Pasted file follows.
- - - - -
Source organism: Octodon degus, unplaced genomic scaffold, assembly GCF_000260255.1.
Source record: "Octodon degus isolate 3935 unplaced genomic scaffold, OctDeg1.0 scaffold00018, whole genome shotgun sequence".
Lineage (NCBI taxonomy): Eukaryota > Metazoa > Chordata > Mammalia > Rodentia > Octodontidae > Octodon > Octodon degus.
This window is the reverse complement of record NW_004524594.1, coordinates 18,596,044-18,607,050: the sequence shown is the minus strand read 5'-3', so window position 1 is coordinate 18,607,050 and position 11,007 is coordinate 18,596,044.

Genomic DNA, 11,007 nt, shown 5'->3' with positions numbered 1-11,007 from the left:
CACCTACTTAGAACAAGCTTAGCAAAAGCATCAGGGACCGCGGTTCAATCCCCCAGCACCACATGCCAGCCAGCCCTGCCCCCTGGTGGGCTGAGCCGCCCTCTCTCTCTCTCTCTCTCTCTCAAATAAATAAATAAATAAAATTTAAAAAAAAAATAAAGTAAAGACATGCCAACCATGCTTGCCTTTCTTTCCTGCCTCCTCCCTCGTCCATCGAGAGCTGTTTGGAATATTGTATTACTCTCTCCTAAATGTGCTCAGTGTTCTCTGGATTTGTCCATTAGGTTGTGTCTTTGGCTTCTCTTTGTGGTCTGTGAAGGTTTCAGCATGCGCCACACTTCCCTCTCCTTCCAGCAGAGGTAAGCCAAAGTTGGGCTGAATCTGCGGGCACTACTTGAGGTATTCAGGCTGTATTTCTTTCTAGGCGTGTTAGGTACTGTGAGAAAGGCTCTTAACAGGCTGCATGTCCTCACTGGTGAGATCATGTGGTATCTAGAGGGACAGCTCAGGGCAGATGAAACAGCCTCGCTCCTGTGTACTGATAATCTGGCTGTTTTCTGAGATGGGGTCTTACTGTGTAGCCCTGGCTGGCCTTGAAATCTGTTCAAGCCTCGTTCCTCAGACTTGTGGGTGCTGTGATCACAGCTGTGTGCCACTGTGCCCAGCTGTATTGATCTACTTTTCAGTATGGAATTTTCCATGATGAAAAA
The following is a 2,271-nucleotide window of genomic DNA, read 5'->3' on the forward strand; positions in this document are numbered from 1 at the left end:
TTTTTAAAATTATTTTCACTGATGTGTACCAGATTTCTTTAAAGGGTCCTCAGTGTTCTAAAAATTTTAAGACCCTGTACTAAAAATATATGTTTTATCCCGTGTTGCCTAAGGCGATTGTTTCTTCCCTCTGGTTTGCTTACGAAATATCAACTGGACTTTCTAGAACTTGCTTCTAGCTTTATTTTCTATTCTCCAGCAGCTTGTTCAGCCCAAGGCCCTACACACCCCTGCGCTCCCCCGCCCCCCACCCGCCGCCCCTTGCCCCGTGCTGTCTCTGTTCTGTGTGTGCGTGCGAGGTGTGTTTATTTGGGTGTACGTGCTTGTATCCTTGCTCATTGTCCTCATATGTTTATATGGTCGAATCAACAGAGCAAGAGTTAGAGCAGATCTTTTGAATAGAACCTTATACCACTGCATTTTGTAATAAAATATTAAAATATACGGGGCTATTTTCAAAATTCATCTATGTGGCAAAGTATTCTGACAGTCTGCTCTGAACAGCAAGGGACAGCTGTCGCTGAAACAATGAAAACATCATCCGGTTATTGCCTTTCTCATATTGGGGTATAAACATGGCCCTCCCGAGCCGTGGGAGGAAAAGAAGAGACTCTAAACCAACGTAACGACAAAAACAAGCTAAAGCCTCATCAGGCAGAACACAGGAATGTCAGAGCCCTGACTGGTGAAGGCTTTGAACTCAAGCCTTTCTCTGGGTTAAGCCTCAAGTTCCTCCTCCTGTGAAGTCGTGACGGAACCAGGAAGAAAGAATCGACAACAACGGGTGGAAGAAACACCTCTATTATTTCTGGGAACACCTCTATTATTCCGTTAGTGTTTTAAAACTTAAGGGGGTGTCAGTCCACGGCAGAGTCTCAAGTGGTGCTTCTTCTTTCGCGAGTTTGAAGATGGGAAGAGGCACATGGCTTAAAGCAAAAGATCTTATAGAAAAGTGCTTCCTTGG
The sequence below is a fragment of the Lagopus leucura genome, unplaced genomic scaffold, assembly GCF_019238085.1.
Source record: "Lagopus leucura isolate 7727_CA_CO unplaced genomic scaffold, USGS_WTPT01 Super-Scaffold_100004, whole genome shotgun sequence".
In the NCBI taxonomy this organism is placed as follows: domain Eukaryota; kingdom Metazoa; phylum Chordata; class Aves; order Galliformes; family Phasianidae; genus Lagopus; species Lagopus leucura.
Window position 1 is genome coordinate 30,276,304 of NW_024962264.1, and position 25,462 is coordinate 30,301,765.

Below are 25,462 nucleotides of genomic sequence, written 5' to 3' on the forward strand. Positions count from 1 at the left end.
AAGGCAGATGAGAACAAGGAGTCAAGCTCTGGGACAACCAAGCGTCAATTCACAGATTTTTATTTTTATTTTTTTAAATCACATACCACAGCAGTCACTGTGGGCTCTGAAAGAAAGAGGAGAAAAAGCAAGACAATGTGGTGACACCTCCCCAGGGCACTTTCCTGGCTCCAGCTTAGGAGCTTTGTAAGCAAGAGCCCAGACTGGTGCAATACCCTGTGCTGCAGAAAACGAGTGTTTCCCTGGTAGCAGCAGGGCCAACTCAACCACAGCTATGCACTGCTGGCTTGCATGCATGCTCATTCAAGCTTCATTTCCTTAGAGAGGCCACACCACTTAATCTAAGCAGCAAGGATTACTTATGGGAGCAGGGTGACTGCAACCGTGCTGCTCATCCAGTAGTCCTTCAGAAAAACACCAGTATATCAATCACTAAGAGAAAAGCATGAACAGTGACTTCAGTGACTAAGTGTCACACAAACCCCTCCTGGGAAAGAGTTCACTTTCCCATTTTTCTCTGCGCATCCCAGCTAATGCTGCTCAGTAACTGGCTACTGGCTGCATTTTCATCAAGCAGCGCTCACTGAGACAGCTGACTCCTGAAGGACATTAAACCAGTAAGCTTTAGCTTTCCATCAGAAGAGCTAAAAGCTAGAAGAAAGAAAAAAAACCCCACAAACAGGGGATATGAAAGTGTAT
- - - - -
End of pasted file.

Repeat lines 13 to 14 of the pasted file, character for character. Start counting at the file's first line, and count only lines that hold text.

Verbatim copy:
Below are 25,462 nucleotides of genomic sequence, written 5' to 3' on the forward strand. Positions count from 1 at the left end.
AAGGCAGATGAGAACAAGGAGTCAAGCTCTGGGACAACCAAGCGTCAATTCACAGATTTTTATTTTTATTTTTTTAAATCACATACCACAGCAGTCACTGTGGGCTCTGAAAGAAAGAGGAGAAAAAGCAAGACAATGTGGTGACACCTCCCCAGGGCACTTTCCTGGCTCCAGCTTAGGAGCTTTGTAAGCAAGAGCCCAGACTGGTGCAATACCCTGTGCTGCAGAAAACGAGTGTTTCCCTGGTAGCAGCAGGGCCAACTCAACCACAGCTATGCACTGCTGGCTTGCATGCATGCTCATTCAAGCTTCATTTCCTTAGAGAGGCCACACCACTTAATCTAAGCAGCAAGGATTACTTATGGGAGCAGGGTGACTGCAACCGTGCTGCTCATCCAGTAGTCCTTCAGAAAAACACCAGTATATCAATCACTAAGAGAAAAGCATGAACAGTGACTTCAGTGACTAAGTGTCACACAAACCCCTCCTGGGAAAGAGTTCACTTTCCCATTTTTCTCTGCGCATCCCAGCTAATGCTGCTCAGTAACTGGCTACTGGCTGCATTTTCATCAAGCAGCGCTCACTGAGACAGCTGACTCCTGAAGGACATTAAACCAGTAAGCTTTAGCTTTCCATCAGAAGAGCTAAAAGCTAGAAGAAAGAAAAAAAACCCCACAAACAGGGGATATGAAAGTGTAT